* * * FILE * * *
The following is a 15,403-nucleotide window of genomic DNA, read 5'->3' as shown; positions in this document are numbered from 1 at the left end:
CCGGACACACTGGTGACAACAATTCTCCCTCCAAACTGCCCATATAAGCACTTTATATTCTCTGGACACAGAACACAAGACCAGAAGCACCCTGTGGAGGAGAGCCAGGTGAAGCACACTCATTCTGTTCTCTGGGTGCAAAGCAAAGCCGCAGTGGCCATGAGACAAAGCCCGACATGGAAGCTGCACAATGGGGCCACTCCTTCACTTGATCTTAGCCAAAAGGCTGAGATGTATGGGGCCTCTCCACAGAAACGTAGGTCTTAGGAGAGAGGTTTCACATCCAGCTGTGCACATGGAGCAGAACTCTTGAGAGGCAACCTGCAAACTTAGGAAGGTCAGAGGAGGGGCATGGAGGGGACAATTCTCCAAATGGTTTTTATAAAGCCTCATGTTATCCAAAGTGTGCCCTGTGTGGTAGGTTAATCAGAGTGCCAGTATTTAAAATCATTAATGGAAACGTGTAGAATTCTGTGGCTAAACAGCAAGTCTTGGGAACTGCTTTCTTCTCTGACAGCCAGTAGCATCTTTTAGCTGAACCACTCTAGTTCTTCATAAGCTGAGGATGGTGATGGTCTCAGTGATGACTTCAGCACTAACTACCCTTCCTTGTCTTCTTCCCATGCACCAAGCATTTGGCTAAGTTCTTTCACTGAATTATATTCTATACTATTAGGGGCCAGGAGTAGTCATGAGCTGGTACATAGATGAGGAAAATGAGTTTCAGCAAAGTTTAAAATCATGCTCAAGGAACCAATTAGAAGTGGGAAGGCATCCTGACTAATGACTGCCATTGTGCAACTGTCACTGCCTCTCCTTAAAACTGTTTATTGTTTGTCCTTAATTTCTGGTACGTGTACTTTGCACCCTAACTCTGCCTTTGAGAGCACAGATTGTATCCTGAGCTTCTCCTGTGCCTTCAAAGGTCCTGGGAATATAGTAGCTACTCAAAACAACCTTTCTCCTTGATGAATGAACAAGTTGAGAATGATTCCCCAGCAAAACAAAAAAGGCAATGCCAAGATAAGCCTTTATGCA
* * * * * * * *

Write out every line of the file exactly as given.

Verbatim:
The following is a 15,403-nucleotide window of genomic DNA, read 5'->3' as shown; positions in this document are numbered from 1 at the left end:
CCGGACACACTGGTGACAACAATTCTCCCTCCAAACTGCCCATATAAGCACTTTATATTCTCTGGACACAGAACACAAGACCAGAAGCACCCTGTGGAGGAGAGCCAGGTGAAGCACACTCATTCTGTTCTCTGGGTGCAAAGCAAAGCCGCAGTGGCCATGAGACAAAGCCCGACATGGAAGCTGCACAATGGGGCCACTCCTTCACTTGATCTTAGCCAAAAGGCTGAGATGTATGGGGCCTCTCCACAGAAACGTAGGTCTTAGGAGAGAGGTTTCACATCCAGCTGTGCACATGGAGCAGAACTCTTGAGAGGCAACCTGCAAACTTAGGAAGGTCAGAGGAGGGGCATGGAGGGGACAATTCTCCAAATGGTTTTTATAAAGCCTCATGTTATCCAAAGTGTGCCCTGTGTGGTAGGTTAATCAGAGTGCCAGTATTTAAAATCATTAATGGAAACGTGTAGAATTCTGTGGCTAAACAGCAAGTCTTGGGAACTGCTTTCTTCTCTGACAGCCAGTAGCATCTTTTAGCTGAACCACTCTAGTTCTTCATAAGCTGAGGATGGTGATGGTCTCAGTGATGACTTCAGCACTAACTACCCTTCCTTGTCTTCTTCCCATGCACCAAGCATTTGGCTAAGTTCTTTCACTGAATTATATTCTATACTATTAGGGGCCAGGAGTAGTCATGAGCTGGTACATAGATGAGGAAAATGAGTTTCAGCAAAGTTTAAAATCATGCTCAAGGAACCAATTAGAAGTGGGAAGGCATCCTGACTAATGACTGCCATTGTGCAACTGTCACTGCCTCTCCTTAAAACTGTTTATTGTTTGTCCTTAATTTCTGGTACGTGTACTTTGCACCCTAACTCTGCCTTTGAGAGCACAGATTGTATCCTGAGCTTCTCCTGTGCCTTCAAAGGTCCTGGGAATATAGTAGCTACTCAAAACAACCTTTCTCCTTGATGAATGAACAAGTTGAGAATGATTCCCCAGCAAAACAAAAAAGGCAATGCCAAGATAAGCCTTTATGCA